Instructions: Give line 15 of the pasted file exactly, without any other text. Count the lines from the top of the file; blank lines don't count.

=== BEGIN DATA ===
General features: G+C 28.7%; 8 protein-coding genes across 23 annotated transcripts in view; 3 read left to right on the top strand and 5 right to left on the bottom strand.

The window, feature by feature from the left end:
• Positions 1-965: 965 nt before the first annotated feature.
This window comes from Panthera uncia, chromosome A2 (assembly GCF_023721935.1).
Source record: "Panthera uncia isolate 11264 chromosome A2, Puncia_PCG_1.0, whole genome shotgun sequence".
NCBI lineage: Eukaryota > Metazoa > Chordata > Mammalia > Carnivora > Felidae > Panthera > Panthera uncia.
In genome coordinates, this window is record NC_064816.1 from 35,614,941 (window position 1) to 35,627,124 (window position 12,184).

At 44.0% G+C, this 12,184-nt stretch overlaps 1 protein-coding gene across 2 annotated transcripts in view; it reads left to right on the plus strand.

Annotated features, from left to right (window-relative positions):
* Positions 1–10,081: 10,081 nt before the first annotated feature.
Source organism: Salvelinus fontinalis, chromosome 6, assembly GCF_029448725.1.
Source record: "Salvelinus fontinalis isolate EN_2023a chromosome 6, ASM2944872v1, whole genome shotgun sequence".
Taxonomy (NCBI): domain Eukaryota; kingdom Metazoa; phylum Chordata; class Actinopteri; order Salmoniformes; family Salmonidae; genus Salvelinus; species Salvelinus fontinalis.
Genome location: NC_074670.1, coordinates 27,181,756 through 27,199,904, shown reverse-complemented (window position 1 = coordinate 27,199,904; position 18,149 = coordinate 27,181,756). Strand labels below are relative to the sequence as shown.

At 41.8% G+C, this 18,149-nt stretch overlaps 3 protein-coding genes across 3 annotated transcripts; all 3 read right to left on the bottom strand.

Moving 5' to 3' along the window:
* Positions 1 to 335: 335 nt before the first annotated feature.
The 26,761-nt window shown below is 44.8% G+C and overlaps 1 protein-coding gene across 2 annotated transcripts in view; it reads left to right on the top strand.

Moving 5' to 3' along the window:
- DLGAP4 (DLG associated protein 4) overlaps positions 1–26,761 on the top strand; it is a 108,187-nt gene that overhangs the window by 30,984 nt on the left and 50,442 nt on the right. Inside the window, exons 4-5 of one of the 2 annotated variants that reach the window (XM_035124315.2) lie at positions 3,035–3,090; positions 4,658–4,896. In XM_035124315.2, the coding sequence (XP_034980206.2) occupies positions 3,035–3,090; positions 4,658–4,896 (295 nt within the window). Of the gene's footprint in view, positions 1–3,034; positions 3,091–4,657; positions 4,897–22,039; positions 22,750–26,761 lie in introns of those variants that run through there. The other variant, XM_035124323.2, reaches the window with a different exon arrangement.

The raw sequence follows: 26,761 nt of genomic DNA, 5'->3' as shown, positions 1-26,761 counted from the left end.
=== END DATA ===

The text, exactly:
At 41.8% G+C, this 18,149-nt stretch overlaps 3 protein-coding genes across 3 annotated transcripts; all 3 read right to left on the bottom strand.